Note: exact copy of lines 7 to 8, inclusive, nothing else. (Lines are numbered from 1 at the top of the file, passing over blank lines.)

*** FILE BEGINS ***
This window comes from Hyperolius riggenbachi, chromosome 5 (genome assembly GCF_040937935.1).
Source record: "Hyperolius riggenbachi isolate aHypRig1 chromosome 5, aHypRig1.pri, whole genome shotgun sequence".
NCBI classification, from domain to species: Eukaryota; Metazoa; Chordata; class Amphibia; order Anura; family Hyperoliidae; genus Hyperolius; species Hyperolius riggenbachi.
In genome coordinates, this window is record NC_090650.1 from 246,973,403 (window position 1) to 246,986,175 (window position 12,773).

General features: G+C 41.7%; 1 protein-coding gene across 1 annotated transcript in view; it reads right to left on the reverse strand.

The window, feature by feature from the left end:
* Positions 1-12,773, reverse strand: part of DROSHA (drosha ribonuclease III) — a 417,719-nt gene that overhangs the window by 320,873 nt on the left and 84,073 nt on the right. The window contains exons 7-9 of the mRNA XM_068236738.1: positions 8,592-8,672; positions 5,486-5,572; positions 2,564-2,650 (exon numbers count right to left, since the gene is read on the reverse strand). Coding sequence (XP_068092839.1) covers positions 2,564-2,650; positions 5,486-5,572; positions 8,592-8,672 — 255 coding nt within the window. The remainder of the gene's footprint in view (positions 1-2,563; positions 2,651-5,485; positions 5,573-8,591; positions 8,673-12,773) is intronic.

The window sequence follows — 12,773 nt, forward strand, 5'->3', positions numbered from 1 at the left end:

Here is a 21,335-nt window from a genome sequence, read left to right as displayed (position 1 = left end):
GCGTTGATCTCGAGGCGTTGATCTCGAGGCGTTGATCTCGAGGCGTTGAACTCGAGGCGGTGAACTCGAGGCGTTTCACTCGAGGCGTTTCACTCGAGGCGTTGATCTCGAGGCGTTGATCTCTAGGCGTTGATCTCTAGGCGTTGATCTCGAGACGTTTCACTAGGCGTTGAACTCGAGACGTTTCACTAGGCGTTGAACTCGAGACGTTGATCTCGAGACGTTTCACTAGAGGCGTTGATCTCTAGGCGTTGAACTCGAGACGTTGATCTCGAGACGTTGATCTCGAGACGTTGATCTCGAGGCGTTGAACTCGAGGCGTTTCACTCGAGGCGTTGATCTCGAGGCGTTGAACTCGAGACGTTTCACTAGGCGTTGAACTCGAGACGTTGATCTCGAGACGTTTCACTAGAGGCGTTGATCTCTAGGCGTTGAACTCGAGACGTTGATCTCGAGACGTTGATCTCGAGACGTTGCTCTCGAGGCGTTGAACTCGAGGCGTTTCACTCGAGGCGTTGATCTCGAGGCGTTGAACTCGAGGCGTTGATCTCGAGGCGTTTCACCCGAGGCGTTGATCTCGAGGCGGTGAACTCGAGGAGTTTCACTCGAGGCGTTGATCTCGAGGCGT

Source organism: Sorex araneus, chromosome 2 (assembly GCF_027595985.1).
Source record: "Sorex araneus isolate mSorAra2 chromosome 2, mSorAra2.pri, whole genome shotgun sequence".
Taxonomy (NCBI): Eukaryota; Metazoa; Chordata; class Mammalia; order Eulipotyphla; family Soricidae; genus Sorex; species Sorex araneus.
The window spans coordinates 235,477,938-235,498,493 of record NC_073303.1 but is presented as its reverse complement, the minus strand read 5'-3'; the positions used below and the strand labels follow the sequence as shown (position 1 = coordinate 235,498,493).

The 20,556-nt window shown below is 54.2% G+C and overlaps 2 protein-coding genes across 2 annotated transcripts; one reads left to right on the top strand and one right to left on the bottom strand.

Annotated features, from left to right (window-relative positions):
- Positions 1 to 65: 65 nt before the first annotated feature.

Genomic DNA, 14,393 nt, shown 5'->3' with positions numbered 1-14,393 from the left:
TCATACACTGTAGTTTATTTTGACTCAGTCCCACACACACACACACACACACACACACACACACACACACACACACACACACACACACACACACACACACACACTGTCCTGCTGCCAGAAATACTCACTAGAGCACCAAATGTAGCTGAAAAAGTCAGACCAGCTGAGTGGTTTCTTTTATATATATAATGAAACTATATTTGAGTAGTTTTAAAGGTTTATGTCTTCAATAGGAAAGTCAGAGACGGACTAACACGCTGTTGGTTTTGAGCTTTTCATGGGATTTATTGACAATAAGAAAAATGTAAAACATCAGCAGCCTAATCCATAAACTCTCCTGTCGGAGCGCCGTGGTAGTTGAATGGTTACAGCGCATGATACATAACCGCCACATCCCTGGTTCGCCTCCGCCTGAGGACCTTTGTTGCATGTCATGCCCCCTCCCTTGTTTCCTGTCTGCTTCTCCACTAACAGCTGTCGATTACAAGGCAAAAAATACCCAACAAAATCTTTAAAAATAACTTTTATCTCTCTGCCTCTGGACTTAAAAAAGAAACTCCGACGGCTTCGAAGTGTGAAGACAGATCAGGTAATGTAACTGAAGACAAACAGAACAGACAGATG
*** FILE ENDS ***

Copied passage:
* Positions 1-12,773, reverse strand: part of DROSHA (drosha ribonuclease III) — a 417,719-nt gene that overhangs the window by 320,873 nt on the left and 84,073 nt on the right. The window contains exons 7-9 of the mRNA XM_068236738.1: positions 8,592-8,672; positions 5,486-5,572; positions 2,564-2,650 (exon numbers count right to left, since the gene is read on the reverse strand). Coding sequence (XP_068092839.1) covers positions 2,564-2,650; positions 5,486-5,572; positions 8,592-8,672 — 255 coding nt within the window. The remainder of the gene's footprint in view (positions 1-2,563; positions 2,651-5,485; positions 5,573-8,591; positions 8,673-12,773) is intronic.

The window sequence follows — 12,773 nt, forward strand, 5'->3', positions numbered from 1 at the left end: